Jain sip stack and Sip Servlets provide JMX for the monitoring metrics but using the JBoss AS7 Http Management interface we can access these metrics over http in a nice json response.

There are two steps that needs to be done to enable the Jain sip stack and Sip Servlets metrics:

Add a JBoss management user. You can do this using the “add-user.sh” script which is located at $SIP_SERVLETS_HOME/bin (or $RESTCOMM_HOME/bin). For example you can create new user:
add-user.sh adminUser adminPassword123$
Username will be “adminUser” and password “adminPassword”

Edit the standalone-sip.xml file located at $SIP_SERVLETS_HOME/standalone/configuration/standalone-sip.xml ($RESTCOMM_HOME/standalone/configuration/standalone-sip.xml) and edit JBoss Management interface ip address:

<interface name=”management”>

<inet-address value=”${jboss.bind.address.management:YOUR_IP_HERE}”/>


This IP Address must be reachable from the Graylog server.

Now the Restcomm metrics are provided from the brand new Monitoring Service which is part of the REST API and you need no additional configuration. You will need a Restcomm management user that is able to read the monitoring service metrics. Here I will use the default administrator user, “administrator@company.com”.

[alert type=”notice”]Make sure you have successfully reset the administrators password the first time by login to the Restcomm Admin UI (http://RESTCOMM_IP_ADDRESS:8080) .[/alert]

For easier setup I have provided Graylog content packs for the Inputs and Dashboard, that you can import and have everything set out of the box. You will only need to edit each Input to change the SipServlets (Restcomm) IP Address and username/password.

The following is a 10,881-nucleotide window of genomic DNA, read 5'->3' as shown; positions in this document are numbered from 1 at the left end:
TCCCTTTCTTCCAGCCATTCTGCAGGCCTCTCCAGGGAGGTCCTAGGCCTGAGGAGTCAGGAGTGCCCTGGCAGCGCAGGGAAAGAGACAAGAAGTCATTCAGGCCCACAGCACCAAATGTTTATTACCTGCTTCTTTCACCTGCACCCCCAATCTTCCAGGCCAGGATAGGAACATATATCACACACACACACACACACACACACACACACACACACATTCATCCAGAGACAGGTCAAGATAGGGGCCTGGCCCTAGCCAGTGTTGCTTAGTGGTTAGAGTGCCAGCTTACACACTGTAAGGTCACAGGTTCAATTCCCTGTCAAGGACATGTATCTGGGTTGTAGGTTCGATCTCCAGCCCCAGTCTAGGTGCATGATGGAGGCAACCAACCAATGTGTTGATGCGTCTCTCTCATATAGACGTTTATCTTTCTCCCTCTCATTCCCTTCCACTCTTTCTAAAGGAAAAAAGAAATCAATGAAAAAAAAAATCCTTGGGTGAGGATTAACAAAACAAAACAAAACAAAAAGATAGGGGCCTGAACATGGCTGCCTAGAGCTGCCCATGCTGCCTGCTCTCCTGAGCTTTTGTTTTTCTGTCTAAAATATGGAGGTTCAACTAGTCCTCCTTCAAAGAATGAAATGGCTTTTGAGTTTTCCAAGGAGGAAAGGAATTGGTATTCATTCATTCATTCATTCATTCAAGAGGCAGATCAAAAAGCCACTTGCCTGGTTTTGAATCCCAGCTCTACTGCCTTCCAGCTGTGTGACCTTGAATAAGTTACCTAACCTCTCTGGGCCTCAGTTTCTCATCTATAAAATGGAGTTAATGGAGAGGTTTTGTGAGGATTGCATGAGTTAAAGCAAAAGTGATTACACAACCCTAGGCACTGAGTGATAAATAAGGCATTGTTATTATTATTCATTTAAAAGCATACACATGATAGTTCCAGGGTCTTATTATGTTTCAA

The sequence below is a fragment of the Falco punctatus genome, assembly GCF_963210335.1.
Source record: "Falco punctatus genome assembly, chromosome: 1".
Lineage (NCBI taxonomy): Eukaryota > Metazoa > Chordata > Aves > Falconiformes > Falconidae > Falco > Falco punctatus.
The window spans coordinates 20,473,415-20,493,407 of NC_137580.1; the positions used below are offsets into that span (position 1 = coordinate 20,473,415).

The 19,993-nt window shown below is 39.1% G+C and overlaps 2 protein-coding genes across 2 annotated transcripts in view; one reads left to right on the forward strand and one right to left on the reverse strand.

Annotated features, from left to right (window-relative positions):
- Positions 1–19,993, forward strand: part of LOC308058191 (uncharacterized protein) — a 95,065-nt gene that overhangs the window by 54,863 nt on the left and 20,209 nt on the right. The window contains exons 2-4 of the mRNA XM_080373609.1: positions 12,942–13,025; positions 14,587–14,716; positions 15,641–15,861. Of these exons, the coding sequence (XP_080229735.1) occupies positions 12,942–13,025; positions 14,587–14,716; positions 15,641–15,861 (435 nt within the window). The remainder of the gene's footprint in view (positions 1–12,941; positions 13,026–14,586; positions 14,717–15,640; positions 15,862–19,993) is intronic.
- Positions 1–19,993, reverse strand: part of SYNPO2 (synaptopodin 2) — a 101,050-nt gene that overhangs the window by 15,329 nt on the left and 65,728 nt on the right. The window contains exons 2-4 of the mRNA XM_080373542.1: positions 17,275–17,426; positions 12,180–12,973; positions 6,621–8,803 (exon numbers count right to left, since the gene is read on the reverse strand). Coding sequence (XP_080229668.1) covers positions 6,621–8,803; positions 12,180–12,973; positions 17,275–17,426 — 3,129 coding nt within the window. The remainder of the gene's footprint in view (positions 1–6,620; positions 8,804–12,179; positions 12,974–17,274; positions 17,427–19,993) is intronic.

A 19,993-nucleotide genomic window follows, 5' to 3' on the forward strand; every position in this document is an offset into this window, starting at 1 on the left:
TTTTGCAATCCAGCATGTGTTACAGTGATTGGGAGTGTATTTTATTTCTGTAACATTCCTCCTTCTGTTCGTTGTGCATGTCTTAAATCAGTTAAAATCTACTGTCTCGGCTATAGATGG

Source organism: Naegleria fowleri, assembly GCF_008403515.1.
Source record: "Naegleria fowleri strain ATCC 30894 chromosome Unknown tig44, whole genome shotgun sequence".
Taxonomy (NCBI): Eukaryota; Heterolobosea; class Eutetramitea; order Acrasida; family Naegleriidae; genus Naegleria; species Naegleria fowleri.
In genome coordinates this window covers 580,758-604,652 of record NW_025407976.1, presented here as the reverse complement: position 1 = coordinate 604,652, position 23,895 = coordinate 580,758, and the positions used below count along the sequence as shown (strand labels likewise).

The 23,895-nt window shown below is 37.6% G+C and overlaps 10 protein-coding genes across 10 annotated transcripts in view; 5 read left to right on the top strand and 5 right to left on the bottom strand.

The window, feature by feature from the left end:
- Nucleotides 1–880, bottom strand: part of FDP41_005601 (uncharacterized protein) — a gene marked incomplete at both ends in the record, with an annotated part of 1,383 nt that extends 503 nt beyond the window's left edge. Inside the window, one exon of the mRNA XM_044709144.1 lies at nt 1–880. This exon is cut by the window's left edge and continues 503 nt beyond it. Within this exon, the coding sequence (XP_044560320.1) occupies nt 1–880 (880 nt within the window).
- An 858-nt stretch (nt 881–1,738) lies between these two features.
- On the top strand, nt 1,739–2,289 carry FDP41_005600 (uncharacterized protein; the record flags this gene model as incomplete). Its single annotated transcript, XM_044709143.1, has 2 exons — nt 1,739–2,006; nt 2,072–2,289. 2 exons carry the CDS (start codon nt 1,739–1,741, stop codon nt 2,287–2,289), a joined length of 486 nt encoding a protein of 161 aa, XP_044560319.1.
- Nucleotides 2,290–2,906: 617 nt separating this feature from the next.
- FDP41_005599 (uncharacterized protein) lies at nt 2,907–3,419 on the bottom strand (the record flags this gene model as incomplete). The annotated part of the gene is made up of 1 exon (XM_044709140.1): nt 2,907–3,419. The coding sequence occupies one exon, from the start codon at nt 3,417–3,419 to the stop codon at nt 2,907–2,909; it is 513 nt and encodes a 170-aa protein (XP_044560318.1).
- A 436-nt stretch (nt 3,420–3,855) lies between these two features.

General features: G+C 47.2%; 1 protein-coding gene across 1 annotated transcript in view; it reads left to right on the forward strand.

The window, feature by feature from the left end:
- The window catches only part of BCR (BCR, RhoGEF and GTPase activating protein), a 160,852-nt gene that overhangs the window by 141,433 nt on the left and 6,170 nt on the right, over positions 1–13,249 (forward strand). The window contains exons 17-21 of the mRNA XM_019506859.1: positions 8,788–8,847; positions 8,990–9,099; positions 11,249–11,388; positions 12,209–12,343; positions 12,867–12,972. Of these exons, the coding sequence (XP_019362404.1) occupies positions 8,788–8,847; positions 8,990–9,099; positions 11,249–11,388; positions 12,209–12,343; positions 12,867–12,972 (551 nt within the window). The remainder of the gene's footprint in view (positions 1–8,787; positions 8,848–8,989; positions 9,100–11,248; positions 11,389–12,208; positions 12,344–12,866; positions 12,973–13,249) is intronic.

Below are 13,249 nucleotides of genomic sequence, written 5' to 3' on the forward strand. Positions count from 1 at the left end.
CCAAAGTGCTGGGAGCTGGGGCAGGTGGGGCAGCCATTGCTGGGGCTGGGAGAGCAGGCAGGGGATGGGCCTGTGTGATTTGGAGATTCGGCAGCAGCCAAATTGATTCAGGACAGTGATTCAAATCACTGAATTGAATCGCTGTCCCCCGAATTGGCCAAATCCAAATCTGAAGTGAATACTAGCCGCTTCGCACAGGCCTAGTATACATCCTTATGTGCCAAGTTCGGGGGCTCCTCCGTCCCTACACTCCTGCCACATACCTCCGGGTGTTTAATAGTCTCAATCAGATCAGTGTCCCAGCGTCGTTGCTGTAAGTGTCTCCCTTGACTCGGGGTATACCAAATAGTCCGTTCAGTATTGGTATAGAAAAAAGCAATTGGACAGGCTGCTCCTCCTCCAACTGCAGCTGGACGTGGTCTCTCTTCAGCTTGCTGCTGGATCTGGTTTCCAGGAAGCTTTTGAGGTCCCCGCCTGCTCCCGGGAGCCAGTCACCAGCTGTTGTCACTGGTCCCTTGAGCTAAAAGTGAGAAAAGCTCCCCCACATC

You can find the Graylog content packs here:

Jain sip stack and Sip Servlet Content pack

Restcomm content pack

Restcomm Dashboard

To import the content packs, login to Graylog and go to System -> Content packs -> Import Content pack, then upload the relevant file. After you upload both files, you will have the content packs ready to be applied, so click one content pack and press Apply

Next step is to edit the imported Graylog inputs in order to provide the proper IP Address of Sip Servlets server, or Restcomm, and username/password to be used. Go to System -> Inputs and edit one by one the three imported inputs. Additionally you can change the interval between requests for each of the inputs.

Now you can check the Dashboard that will be available after you imported the Restcomm Dashboard content pack.

Last, the imported input content packs will provide you a lot of other metrics that you can add to the existing dashboard or create a new one.

There are still more to come on the enterprise monitoring topic so stay tune. Subscribe to receive our newsletter, follow us on Twitter and Facebook.

You can use the Restcomm public forum – https://groups.google.com/forum/?fromgroups#!forum/restcomm – to send any suggestion, feature request or questions.


The post Enterprise Monitoring for Restcomm – Part 3 appeared first on Blog @ Telecom Application Developer Summit (TADS).